Publishers Weekly Reviews 2005 May #2
A handful of titles round up collections of folklore, nursery rhymes and pourquoi tales. Red Ridin' in the Hood: And Other Cuentos by Patricia Santos Marcantonio, illus. by Renato Alarcao, puts a Latin spin on 11 classics, including "Blanca Nieves and the Seven Vacqueritos" (Snow White and the Seven Dwarves) and "El Dia de los Muertos," a retelling of Orpheus and Eurydice, in which Nochehuatl, the Aztec feather-maker, is cast in the male role. Alarcao's textured half-tone illustrations play up the drama of each tale. Copyright 2005 Reed Business Information.
School Library Journal Reviews 2005 April
Gr 2-5-These retellings of classic European folktales with a modern Latino twist are only half-realized, and fall sadly flat. From "Blanca Nieves and the Seven Vaqueritos" to "Juan and the Pinto Bean Stalk" to "Belleza y La Bestia," readers will find leaden prose, obvious and didactically stated morals, and narratives that have no tension, but move like a report of a plot that all readers know. The "cultural twist" affects the names, the food, and the setting. The characters say "se-or" and "adios," but there is nothing "Latino" about the retellings-and none of the import or flavor of the originals. Two exceptions are "The Three Chicharrones," which poses the wolf as land-grabbing developer Dinero Martinez, and "The Sleeping Beauty," in which the princess is a snob and the witch is a misunderstood young lady who wins handsome Pepe's heart. Yet though these exhibit an inventiveness with the story, their language is similarly drab. Alarcao's comical and fanciful illustrations are wasted here. If one must have a Latino version of one of these folktales (and what exactly is the point? It's not as if the various Latino cultures have no rich oral traditions of their own), try Bobbi Salinas's The Three Pigs: Nacho, Tito, and Miguel (Pinata, 1998), which has a storyteller's sensibility.-Nina Lindsay, Oakland Public Library, CA Copyright 2005 Reed Business Information.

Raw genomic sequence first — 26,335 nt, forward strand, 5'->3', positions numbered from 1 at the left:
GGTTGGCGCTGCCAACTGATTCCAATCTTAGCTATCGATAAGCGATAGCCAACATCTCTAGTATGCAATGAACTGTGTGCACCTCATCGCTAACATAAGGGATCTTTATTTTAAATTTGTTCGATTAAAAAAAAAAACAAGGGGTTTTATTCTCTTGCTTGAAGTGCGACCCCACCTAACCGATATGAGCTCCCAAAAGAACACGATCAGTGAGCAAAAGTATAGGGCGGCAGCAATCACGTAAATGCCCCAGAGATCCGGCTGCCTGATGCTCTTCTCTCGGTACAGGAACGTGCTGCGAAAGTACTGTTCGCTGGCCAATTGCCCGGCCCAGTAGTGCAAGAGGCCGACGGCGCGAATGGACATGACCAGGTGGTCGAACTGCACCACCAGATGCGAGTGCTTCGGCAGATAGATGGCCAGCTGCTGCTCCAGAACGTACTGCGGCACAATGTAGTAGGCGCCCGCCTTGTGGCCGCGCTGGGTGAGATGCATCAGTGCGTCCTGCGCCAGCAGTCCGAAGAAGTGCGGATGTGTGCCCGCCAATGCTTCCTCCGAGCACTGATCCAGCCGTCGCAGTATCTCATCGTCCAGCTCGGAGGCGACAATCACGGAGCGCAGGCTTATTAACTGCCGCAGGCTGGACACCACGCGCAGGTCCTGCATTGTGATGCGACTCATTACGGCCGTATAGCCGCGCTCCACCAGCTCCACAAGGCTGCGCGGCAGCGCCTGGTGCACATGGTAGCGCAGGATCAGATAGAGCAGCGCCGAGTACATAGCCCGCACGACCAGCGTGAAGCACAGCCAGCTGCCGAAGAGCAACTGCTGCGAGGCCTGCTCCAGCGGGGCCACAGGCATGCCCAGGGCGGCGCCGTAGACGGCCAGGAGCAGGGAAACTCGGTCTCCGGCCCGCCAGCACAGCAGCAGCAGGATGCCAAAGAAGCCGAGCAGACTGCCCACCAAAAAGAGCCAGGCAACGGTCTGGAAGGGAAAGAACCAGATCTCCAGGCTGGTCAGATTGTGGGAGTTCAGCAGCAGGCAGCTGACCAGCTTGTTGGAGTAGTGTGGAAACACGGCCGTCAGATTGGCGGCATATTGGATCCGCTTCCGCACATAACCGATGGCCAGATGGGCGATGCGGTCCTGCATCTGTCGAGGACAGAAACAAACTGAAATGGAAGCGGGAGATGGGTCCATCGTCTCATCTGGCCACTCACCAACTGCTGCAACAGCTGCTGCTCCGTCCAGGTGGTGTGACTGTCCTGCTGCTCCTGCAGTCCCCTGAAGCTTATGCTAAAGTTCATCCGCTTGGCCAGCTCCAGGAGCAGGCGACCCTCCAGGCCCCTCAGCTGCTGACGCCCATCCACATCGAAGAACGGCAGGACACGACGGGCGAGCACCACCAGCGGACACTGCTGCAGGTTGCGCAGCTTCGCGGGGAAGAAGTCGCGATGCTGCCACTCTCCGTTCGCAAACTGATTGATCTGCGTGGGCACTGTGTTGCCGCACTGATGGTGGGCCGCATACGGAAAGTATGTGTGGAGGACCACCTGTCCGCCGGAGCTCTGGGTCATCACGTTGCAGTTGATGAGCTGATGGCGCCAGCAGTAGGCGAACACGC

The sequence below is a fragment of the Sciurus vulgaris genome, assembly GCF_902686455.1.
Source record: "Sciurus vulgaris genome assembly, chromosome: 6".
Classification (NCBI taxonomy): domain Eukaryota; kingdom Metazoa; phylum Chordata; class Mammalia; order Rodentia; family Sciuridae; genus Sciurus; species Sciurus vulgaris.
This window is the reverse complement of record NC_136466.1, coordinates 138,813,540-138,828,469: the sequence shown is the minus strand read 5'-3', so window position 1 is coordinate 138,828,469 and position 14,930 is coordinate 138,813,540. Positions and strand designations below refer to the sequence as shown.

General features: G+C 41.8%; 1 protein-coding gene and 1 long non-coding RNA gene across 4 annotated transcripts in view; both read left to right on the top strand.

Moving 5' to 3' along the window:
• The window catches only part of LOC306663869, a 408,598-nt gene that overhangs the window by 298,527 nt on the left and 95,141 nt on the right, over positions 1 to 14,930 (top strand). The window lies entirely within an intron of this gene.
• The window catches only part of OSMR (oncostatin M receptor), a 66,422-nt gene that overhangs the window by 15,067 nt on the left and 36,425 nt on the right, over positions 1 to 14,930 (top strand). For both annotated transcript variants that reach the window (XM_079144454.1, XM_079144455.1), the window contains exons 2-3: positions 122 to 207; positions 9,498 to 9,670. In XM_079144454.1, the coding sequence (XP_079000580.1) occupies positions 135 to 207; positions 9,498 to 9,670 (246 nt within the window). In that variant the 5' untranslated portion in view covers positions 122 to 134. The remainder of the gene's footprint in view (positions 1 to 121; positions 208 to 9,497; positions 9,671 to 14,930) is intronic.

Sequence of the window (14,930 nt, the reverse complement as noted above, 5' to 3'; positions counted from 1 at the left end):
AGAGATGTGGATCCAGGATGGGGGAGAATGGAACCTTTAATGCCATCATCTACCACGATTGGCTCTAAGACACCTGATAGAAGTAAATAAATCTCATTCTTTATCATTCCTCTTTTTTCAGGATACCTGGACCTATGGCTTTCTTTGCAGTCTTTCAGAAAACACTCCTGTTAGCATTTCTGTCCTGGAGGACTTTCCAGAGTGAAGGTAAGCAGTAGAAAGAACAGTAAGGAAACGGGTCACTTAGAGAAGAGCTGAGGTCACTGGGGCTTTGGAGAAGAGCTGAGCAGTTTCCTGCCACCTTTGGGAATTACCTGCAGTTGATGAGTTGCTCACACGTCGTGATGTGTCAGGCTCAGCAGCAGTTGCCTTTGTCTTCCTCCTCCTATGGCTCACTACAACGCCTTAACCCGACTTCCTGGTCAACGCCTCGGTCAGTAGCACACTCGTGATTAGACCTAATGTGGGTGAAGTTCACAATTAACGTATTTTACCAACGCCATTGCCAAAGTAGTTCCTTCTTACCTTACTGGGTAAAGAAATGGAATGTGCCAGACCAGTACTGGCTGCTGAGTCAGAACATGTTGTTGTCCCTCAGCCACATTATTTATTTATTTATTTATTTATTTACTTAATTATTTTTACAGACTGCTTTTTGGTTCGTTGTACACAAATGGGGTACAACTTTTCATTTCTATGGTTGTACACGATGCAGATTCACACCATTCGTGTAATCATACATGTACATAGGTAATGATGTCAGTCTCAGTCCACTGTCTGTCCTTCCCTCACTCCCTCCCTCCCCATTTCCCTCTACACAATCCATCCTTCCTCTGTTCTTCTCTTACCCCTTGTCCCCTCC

VOYA Reviews 2005 June
The classic fairy tales and myths in this collection are retold from a Latin perspective. Included are contemporary tales such as the title story, in which Red walks down Forest Street in the barrio, and Juan and the Pinto Bean Stalk, in which Juan sells an old white station wagon called La Vaca for some magic pinto beans. Other stories incorporate less-modern settings such as the Ancient Aztec retelling of the Greek Orpheus myth, El Dia de los Muertos. The author includes a glossary of Spanish words and phrases, as well as a pronunciation guide to those names borrowed from Aztec legend. Most of these slightly fractured fairy tales are retellings, not reinterpretations, maintaining the message and morality of the original tales. Belleza still falls in love with her Beast but makes certain to educate him about the freedom fighters in Mexico. The author uses unique styles, settings, and perspectives for each tale, fitting each to the mood. The illustrations integrate seamlessly, from the desperate hunger in the eyes of peasants to the sleazy, used-car salesman persuading that slacker Juan. Although there are great moments of humor, such as Red (Roja) riding off with her grandmother in the wolf's Chevy low-rider, this collection does not differ greatly from other anthologies of fractured fairy tales or contribute anything new to the genre. This book is recommended but by no means required for most public and school libraries.-Angela Semifero Glossary. Illus. 3Q 3P M Copyright 2005 Voya Reviews.